How Do I Grow and Find Lithops?

Lithops amicorum in bloom. (Image by Lithopsian)

“Where would you get Lithops? Where would they grow? Are they hard to grow?” Very interesting. Question from Debbie Hildebrand

Answer: Lithops are cool, unusual succulents from the dry, upland regions of Africa. They are called “living stones” because they resemble flowering rocks on the dryland floor. They are not too difficult to grow, if you give them the right care. Here is what they need to thrive.

Lithops Culture

These little, colorful succulents look great in small containers. They survive in USDA Hardiness Zones 10-11 and are best suited for outdoor growing in the American Southwest where summers are mild. Otherwise, they can be grown in containers and grown outdoors in summer and indoors in winter. Choose a low, decorative pot to best show off their beauty and diversity. Plant them in Black Gold Cactus Mix. Plant them so their roots are fully covered, but their tops are completely uncovered. The top of containers should be covered with a layer of fine, decorative rocks, chicken grit, or gravel. They require full sun but should be protected from hot direct sun midday.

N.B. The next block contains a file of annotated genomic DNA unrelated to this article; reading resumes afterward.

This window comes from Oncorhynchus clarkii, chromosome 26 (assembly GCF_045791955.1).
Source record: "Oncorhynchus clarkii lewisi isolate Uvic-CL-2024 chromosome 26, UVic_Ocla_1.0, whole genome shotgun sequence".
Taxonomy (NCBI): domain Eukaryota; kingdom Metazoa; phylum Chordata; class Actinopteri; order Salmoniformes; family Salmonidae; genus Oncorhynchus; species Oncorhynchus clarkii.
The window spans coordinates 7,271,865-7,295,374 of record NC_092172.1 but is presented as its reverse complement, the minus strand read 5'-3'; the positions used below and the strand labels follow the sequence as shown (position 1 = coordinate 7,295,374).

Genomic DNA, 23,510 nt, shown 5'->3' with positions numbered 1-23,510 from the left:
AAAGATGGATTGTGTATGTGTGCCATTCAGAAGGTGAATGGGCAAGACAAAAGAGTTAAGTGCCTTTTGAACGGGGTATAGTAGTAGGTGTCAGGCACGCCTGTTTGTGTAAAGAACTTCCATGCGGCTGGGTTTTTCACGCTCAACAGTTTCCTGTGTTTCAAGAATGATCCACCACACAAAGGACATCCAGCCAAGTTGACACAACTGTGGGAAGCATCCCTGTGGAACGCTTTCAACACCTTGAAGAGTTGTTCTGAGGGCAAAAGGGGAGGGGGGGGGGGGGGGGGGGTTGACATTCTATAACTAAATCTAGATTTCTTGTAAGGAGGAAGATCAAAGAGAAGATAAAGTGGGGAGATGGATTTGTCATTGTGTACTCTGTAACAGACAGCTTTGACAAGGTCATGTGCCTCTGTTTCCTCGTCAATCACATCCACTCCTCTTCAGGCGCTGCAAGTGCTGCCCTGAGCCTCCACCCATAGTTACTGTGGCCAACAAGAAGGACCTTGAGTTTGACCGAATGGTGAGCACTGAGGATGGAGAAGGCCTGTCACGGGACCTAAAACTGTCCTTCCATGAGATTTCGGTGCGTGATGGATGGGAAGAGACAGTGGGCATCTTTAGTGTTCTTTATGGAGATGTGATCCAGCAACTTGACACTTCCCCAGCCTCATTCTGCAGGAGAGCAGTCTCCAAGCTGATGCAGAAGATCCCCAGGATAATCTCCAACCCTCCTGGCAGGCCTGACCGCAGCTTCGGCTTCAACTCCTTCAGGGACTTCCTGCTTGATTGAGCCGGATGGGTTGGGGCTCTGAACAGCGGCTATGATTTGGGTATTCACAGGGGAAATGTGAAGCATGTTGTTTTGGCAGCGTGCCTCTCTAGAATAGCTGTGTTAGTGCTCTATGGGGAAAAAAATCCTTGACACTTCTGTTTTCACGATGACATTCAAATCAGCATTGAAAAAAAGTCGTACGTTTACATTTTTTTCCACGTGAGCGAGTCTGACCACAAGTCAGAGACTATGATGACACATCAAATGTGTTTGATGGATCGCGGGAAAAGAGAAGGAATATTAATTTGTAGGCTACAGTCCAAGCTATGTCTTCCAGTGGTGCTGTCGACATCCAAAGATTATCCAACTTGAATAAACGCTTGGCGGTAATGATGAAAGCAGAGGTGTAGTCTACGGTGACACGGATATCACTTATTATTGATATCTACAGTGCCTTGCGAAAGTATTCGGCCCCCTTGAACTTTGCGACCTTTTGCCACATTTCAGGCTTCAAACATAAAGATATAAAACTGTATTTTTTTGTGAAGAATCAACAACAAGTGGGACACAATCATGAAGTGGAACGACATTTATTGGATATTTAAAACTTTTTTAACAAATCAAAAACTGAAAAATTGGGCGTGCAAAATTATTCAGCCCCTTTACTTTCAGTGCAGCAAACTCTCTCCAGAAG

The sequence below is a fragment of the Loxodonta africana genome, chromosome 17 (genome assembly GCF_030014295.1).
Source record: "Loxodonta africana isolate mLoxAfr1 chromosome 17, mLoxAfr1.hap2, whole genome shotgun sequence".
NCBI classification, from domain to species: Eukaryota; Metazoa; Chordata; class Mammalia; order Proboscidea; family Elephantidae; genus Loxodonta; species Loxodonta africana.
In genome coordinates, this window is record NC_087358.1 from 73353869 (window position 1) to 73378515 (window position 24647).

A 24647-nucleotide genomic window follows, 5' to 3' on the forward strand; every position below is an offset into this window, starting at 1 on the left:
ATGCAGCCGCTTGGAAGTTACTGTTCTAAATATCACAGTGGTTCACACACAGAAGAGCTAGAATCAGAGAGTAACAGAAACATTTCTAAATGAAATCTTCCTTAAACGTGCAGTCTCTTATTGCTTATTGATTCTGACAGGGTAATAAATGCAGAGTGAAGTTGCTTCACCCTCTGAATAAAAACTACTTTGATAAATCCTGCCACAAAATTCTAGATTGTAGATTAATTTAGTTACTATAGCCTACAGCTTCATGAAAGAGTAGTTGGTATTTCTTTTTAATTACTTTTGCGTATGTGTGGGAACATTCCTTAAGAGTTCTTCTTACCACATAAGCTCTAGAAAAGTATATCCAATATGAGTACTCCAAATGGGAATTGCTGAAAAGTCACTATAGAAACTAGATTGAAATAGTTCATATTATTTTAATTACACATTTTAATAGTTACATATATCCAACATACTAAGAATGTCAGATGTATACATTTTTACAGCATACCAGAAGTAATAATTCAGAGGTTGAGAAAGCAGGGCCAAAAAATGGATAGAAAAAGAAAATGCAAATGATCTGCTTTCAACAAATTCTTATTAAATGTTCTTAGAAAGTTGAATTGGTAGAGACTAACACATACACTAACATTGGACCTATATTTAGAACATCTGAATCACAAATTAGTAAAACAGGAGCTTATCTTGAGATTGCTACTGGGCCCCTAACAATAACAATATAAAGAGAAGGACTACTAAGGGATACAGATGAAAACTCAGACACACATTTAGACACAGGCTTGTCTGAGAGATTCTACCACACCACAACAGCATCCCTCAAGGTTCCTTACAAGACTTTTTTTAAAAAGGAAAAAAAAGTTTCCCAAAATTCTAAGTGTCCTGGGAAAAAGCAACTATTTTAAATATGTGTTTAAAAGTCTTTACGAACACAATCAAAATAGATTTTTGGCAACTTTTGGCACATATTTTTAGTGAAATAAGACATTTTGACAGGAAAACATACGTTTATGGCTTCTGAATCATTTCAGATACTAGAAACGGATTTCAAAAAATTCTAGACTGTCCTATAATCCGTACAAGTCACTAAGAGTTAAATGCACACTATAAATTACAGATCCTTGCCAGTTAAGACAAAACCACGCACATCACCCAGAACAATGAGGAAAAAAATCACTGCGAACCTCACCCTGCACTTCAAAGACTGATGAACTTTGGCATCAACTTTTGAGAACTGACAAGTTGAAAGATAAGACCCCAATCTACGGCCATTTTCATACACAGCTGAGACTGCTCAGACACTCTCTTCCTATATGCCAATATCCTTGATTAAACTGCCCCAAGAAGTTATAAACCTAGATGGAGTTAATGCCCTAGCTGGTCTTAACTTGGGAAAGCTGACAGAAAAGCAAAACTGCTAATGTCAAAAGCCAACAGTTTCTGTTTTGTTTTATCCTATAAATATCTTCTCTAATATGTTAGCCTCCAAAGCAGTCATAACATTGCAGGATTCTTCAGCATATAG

Watering is tricky. Give them light water in summer, and refrain from watering them in winter. In the wild, winter is their dry period. If watered too much, these little succulents will quickly rot.

Lithops Sources

Specialty succulent nurseries carry these plants. They can easily be purchased online. We recommend three reliable sources: Living Stones Nursery, Mountain Crest Gardens, and The Succulent Source. You can also call specialty garden centers in your area to see if they carry any.

Happy gardening!

Jessie Keith

Black Gold Horticulturist


Plants are the lens Jessie views the world through because they’re all-sustaining. (“They feed, clothe, house and heal us. They produce the air we breathe and even make us smell pretty.”) She’s a garden writer and photographer with degrees in both horticulture and plant biology from Purdue and Michigan State Universities. Her degrees were bolstered by internships at Longwood Gardens and the American Horticultural Society. She has since worked for many horticultural institutions and companies and now manages communications for Sun Gro Horticulture, the parent company of Black Gold. Her joy is sharing all things green and lovely with her two daughters.

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